At a very young age Joey Douglas' father told him he had to roll with the punches. It would be years before Joey finally understood what that meant. To the outside world the Douglas clan was a perfect family, cut straight out from the 1950s. He had two older sisters, Kathy and Mary, his mother was a Donna Reed clone and his father was the disciplinarian. But Joey always felt different. Not every boy in his small Kentucky town identified with female movie characters, not every boy loved Hayley Mills or was obsessed with Doris Day and musicals. By the sixth grade while other boys were trying to impress the girls, Joey was thinking about boys. In the early 1960s, Joey didn't know what being gay was. With no one to turn to, Joey fell in with the wrong crowd. He had his first taste of alcohol and marijuana in the seventh grade. Rather than acknowledge his feelings, Joey thought he found the answer to his problems in drugs and alcohol.
Unfortunately, Joey becomes prone to drunken blackouts. During those blackouts Joey would feel his true feeling towards men, leading to beatings from other kids who didn't want to know who Joey really was. Telling his parents where the bruises came from would mean telling them the truth about his sexual orientation. Joey has always been seeking his father's approval, and he doesn't believe he'll get it by revealing the truth. Putting on dance shows and a stand-up comedy acts become Joey's therapy.
Joey moves to New York after high school, in hopes of making it big on Broadway. How wrong he was. The drinking doesn't stop. He meets a religious married couple, Joan and Morgan, and convinces them that the only way to salvation is for Joey to have an affair with Morgan. This is where the book starts to deviate off the path for me. Up to this point, everything Joey has gone through is very believable. His struggles with identity and alcoholism are prevalent in every society. But his affair with Morgan just seemed stupid and unnecessary. His life in New York eventually crumbles, and Joey reluctantly returns to Kentucky. Once home he continues to drink, mostly in secret rather than admit his problems.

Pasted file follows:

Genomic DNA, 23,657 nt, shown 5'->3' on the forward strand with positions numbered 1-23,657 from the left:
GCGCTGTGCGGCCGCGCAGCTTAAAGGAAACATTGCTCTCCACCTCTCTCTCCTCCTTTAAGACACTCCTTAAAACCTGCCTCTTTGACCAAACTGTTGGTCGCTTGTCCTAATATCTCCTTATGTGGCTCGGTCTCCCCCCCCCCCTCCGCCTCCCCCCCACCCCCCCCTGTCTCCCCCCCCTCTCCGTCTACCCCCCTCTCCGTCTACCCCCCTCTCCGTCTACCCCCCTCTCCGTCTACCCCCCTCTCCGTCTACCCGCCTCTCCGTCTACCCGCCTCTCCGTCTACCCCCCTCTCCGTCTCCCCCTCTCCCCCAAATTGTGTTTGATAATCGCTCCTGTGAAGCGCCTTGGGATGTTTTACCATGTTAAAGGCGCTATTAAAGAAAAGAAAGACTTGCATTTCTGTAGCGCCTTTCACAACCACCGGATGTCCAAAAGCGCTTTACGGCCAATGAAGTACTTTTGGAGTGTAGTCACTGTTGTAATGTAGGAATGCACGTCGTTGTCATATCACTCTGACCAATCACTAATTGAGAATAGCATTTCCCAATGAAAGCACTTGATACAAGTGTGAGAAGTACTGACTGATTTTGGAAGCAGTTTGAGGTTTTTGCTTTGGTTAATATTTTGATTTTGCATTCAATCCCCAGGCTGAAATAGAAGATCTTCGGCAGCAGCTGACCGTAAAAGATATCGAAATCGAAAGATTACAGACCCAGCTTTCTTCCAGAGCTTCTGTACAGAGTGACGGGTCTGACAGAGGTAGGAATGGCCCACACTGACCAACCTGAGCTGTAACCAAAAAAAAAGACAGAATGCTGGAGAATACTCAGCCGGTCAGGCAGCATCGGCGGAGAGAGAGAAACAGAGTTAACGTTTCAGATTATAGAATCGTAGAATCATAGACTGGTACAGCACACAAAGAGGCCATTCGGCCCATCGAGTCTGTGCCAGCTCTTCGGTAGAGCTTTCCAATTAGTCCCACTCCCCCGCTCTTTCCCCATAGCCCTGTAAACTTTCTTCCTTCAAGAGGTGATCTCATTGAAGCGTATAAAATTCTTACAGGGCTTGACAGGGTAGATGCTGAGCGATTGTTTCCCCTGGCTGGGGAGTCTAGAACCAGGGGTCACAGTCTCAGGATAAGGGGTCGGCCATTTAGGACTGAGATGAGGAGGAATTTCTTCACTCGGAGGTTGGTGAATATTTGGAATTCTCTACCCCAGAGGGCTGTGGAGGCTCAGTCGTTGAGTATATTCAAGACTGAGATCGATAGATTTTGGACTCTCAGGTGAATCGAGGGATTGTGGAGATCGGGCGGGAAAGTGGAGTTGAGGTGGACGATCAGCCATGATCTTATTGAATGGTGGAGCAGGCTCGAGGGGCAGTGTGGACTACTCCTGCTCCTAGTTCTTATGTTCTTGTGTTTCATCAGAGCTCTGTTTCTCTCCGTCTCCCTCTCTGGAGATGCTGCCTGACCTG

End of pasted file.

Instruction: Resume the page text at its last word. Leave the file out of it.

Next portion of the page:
A move to California doesn't help either. He starts off well, going to school and living with relatives. But he sinks deeper into drug addiction and promiscuity. A suicide attempt leads to a rather funny stint in the hospital. Suicide is not funny, but the exchanges between Joey and a nurse are. "I had no intention of telling the truth in a place with doorknobs only on the outside. The interrogation continued. 'What's your name?' 'Joey' 'What's your last name?' 'What' 'What's your last name? Joey what?' 'Joey what?' 'Yes, Joey what?' 'Joey what'" The exchange as author Jamie Kerrick points out is reminiscent of an Abbott and Costello routine. After failure in California, Joey returns home still trying to come to turns with his sexual orientation and drug abuse and alcoholism.
If you come to this book with an open mind there many elements of the books one can identify with. I found myself getting tired with Joey's act. How many drunken blackouts does a person need before you realize it isn't working? How high do you need to be before you realize drugs are bad for you? But just before I decided I was done with Joey, I realized that this is really what the cycle of addiction must be like. Kerrick's language is very blunt, so adults only on this one. Language aside, the pace of the story is very quick and Kerrick does a good job with a difficult subject.
Notes: I received a copy of the book from the author in exchange for an honest review.
The giveaway for The Souls of the Fire Dragon is now closed. Thanks to Rhoni Wilkins for agreeing to read the book!!